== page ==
By Alan MozesHealthDay Reporter
FRIDAY, May 11, 2018 (HealthDay News) -- If you or your child is taking an antibiotic, new research suggests you might want to watch closely for signs that kidney stones might be developing.
"We found that five classes of commonly prescribed antibiotics were associated with an increased risk of kidney stones," explained study author Dr. Gregory Tasian.
That increased risk appeared to linger for three to five years, and pediatric patients were the most vulnerable to developing the painful condition.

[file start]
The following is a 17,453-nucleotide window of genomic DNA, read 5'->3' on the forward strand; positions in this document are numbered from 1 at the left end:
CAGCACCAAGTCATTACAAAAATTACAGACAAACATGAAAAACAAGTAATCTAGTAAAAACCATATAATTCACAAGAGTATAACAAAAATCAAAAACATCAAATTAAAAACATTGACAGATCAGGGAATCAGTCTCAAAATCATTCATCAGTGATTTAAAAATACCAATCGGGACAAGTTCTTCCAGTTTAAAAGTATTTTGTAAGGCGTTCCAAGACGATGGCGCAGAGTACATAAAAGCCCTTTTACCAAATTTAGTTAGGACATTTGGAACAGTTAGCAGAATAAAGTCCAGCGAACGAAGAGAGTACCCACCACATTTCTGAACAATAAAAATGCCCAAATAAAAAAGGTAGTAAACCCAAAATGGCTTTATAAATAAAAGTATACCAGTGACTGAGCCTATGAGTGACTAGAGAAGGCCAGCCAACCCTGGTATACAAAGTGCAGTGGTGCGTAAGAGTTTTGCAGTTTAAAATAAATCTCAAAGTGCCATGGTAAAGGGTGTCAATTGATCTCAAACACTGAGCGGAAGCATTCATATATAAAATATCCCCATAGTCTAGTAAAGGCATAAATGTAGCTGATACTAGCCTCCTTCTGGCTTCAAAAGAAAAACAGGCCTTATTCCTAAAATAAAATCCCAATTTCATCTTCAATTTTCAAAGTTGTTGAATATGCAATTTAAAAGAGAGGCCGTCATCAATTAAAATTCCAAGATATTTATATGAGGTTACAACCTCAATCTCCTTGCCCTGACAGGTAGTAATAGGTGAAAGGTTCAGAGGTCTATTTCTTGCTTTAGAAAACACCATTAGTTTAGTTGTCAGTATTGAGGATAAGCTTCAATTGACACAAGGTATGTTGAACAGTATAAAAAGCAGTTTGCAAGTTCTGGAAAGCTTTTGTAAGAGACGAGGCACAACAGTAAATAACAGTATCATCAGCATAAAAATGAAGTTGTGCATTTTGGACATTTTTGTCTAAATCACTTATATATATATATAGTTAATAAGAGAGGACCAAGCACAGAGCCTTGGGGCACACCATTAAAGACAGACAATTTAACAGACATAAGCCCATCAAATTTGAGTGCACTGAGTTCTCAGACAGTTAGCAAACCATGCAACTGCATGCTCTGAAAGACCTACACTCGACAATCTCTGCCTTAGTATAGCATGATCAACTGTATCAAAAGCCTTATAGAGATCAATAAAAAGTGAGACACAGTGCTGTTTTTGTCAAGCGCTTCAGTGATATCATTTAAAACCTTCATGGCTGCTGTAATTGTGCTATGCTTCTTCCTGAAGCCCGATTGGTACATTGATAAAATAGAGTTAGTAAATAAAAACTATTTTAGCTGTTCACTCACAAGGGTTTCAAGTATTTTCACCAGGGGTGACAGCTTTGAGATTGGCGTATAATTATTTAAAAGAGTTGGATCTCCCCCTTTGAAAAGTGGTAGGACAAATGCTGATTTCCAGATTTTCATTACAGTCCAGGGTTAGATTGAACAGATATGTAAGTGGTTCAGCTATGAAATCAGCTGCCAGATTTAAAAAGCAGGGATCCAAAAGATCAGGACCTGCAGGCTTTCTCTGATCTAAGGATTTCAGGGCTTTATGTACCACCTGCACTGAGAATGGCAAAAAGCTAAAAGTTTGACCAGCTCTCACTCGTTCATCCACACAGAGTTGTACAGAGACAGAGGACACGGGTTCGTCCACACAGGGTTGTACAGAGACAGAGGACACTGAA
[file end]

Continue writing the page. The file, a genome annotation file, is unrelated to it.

The findings echoed those of prior studies, "although we did not know which specific classes of antibiotics would be associated with an increased risk of stones and which ones would not," Tasian added.
Tasian is an assistant professor of urology and epidemiology with the University of Pennsylvania Perelman School of Medicine.
The five antibiotic classes newly linked to kidney stone risk included sulfas (Bactrim, Gantanol); cephalosporins (